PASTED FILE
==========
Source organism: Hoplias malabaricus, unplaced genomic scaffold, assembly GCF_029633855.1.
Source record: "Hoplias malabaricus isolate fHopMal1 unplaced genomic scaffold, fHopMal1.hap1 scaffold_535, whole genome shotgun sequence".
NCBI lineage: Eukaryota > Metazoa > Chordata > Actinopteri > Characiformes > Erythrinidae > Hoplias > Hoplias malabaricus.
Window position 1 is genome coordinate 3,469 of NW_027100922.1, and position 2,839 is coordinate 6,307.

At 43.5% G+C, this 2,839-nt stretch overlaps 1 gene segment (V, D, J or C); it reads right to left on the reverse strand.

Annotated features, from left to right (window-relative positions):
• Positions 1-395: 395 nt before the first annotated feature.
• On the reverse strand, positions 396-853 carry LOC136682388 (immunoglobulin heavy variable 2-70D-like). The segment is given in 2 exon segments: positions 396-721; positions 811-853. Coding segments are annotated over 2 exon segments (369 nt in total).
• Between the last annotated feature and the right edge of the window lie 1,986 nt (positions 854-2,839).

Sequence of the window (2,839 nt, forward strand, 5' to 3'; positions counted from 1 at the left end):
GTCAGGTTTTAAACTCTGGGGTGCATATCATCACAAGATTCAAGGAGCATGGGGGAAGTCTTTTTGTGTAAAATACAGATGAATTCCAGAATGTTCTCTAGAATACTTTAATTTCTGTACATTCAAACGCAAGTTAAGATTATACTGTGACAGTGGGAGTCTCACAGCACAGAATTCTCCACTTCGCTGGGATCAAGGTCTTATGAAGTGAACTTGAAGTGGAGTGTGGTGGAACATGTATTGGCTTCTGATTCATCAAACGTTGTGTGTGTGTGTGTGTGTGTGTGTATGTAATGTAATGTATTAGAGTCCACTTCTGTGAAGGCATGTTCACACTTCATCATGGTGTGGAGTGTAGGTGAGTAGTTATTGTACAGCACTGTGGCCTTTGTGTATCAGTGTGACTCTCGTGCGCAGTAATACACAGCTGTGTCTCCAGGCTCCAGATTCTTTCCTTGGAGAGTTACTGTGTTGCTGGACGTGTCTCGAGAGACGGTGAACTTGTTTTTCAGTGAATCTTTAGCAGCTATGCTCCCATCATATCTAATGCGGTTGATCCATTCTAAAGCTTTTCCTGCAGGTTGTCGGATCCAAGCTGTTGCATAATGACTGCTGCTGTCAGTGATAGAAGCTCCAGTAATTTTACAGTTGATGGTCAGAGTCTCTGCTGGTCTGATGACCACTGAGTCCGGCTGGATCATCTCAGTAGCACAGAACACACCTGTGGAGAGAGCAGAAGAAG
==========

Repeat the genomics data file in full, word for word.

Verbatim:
Source organism: Hoplias malabaricus, unplaced genomic scaffold, assembly GCF_029633855.1.
Source record: "Hoplias malabaricus isolate fHopMal1 unplaced genomic scaffold, fHopMal1.hap1 scaffold_535, whole genome shotgun sequence".
NCBI lineage: Eukaryota > Metazoa > Chordata > Actinopteri > Characiformes > Erythrinidae > Hoplias > Hoplias malabaricus.
Window position 1 is genome coordinate 3,469 of NW_027100922.1, and position 2,839 is coordinate 6,307.

At 43.5% G+C, this 2,839-nt stretch overlaps 1 gene segment (V, D, J or C); it reads right to left on the reverse strand.

Annotated features, from left to right (window-relative positions):
• Positions 1-395: 395 nt before the first annotated feature.
• On the reverse strand, positions 396-853 carry LOC136682388 (immunoglobulin heavy variable 2-70D-like). The segment is given in 2 exon segments: positions 396-721; positions 811-853. Coding segments are annotated over 2 exon segments (369 nt in total).
• Between the last annotated feature and the right edge of the window lie 1,986 nt (positions 854-2,839).

Sequence of the window (2,839 nt, forward strand, 5' to 3'; positions counted from 1 at the left end):
GTCAGGTTTTAAACTCTGGGGTGCATATCATCACAAGATTCAAGGAGCATGGGGGAAGTCTTTTTGTGTAAAATACAGATGAATTCCAGAATGTTCTCTAGAATACTTTAATTTCTGTACATTCAAACGCAAGTTAAGATTATACTGTGACAGTGGGAGTCTCACAGCACAGAATTCTCCACTTCGCTGGGATCAAGGTCTTATGAAGTGAACTTGAAGTGGAGTGTGGTGGAACATGTATTGGCTTCTGATTCATCAAACGTTGTGTGTGTGTGTGTGTGTGTGTGTATGTAATGTAATGTATTAGAGTCCACTTCTGTGAAGGCATGTTCACACTTCATCATGGTGTGGAGTGTAGGTGAGTAGTTATTGTACAGCACTGTGGCCTTTGTGTATCAGTGTGACTCTCGTGCGCAGTAATACACAGCTGTGTCTCCAGGCTCCAGATTCTTTCCTTGGAGAGTTACTGTGTTGCTGGACGTGTCTCGAGAGACGGTGAACTTGTTTTTCAGTGAATCTTTAGCAGCTATGCTCCCATCATATCTAATGCGGTTGATCCATTCTAAAGCTTTTCCTGCAGGTTGTCGGATCCAAGCTGTTGCATAATGACTGCTGCTGTCAGTGATAGAAGCTCCAGTAATTTTACAGTTGATGGTCAGAGTCTCTGCTGGTCTGATGACCACTGAGTCCGGCTGGATCATCTCAGTAGCACAGAACACACCTGTGGAGAGAGCAGAAGAAG